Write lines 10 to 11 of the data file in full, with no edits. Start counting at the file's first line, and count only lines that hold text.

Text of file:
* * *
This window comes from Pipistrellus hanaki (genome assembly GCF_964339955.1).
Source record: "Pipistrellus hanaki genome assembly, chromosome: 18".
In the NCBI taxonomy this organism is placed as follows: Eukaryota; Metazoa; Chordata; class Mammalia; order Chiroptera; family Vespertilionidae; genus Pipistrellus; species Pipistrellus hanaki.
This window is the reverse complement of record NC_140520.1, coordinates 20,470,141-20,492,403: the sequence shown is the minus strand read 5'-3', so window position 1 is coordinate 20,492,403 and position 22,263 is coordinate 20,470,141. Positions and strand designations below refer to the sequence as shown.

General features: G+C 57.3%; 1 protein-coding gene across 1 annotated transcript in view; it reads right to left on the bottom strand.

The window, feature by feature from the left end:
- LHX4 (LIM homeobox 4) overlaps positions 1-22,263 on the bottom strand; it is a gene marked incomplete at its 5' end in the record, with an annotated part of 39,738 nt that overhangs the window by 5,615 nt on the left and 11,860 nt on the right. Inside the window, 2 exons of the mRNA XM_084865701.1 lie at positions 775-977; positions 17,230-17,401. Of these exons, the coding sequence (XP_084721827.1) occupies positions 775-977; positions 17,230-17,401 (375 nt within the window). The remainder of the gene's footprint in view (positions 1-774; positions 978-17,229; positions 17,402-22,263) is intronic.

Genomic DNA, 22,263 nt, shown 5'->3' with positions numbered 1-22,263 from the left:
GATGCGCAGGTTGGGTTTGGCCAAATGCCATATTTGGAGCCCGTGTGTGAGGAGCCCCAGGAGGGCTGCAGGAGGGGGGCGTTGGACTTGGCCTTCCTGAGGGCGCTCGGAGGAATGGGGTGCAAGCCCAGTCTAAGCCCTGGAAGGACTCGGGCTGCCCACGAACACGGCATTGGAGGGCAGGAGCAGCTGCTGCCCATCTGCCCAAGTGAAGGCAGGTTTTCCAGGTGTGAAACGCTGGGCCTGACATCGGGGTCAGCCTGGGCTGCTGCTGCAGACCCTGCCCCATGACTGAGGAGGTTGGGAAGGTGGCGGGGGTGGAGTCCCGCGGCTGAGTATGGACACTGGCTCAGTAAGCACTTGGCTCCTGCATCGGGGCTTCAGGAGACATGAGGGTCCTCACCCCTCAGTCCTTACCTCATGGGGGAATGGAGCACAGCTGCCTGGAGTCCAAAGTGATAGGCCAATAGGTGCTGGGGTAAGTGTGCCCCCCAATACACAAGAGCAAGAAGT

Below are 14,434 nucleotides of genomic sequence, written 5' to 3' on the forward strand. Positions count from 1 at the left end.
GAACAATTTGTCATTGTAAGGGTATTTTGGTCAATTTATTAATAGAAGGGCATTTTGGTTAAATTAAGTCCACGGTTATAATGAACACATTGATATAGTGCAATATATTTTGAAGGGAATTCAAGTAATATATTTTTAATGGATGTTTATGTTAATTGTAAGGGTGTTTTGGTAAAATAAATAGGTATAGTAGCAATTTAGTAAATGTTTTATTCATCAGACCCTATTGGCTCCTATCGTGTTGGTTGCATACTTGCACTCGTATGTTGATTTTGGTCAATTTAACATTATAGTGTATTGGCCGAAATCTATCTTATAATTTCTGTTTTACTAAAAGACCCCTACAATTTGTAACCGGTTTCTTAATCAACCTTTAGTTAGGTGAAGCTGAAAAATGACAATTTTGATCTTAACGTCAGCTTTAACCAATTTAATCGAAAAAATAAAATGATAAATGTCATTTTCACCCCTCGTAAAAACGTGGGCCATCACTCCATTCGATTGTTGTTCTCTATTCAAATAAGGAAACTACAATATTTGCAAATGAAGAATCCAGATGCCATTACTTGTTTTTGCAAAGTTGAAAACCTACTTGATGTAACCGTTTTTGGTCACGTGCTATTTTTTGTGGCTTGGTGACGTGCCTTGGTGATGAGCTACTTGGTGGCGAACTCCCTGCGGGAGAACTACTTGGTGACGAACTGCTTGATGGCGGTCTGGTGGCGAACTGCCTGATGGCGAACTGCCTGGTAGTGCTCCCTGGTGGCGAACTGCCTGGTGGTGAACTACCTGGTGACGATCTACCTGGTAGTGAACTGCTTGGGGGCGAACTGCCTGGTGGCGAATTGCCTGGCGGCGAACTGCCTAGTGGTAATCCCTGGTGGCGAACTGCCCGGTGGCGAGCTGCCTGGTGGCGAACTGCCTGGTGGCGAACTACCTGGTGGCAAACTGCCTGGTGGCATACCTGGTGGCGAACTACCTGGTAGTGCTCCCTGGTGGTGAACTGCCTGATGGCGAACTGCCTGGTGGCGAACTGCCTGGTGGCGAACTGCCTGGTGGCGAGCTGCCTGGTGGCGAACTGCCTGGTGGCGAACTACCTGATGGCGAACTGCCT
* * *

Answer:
Below are 14,434 nucleotides of genomic sequence, written 5' to 3' on the forward strand. Positions count from 1 at the left end.
GAACAATTTGTCATTGTAAGGGTATTTTGGTCAATTTATTAATAGAAGGGCATTTTGGTTAAATTAAGTCCACGGTTATAATGAACACATTGATATAGTGCAATATATTTTGAAGGGAATTCAAGTAATATATTTTTAATGGATGTTTATGTTAATTGTAAGGGTGTTTTGGTAAAATAAATAGGTATAGTAGCAATTTAGTAAATGTTTTATTCATCAGACCCTATTGGCTCCTATCGTGTTGGTTGCATACTTGCACTCGTATGTTGATTTTGGTCAATTTAACATTATAGTGTATTGGCCGAAATCTATCTTATAATTTCTGTTTTACTAAAAGACCCCTACAATTTGTAACCGGTTTCTTAATCAACCTTTAGTTAGGTGAAGCTGAAAAATGACAATTTTGATCTTAACGTCAGCTTTAACCAATTTAATCGAAAAAATAAAATGATAAATGTCATTTTCACCCCTCGTAAAAACGTGGGCCATCACTCCATTCGATTGTTGTTCTCTATTCAAATAAGGAAACTACAATATTTGCAAATGAAGAATCCAGATGCCATTACTTGTTTTTGCAAAGTTGAAAACCTACTTGATGTAACCGTTTTTGGTCACGTGCTATTTTTTGTGGCTTGGTGACGTGCCTTGGTGATGAGCTACTTGGTGGCGAACTCCCTGCGGGAGAACTACTTGGTGACGAACTGCTTGATGGCGGTCTGGTGGCGAACTGCCTGATGGCGAACTGCCTGGTAGTGCTCCCTGGTGGCGAACTGCCTGGTGGTGAACTACCTGGTGACGATCTACCTGGTAGTGAACTGCTTGGGGGCGAACTGCCTGGTGGCGAATTGCCTGGCGGCGAACTGCCTAGTGGTAATCCCTGGTGGCGAACTGCCCGGTGGCGAGCTGCCTGGTGGCGAACTGCCTGGTGGCGAACTACCTGGTGGCAAACTGCCTGGTGGCATACCTGGTGGCGAACTACCTGGTAGTGCTCCCTGGTGGTGAACTGCCTGATGGCGAACTGCCTGGTGGCGAACTGCCTGGTGGCGAACTGCCTGGTGGCGAGCTGCCTGGTGGCGAACTGCCTGGTGGCGAACTACCTGATGGCGAACTGCCT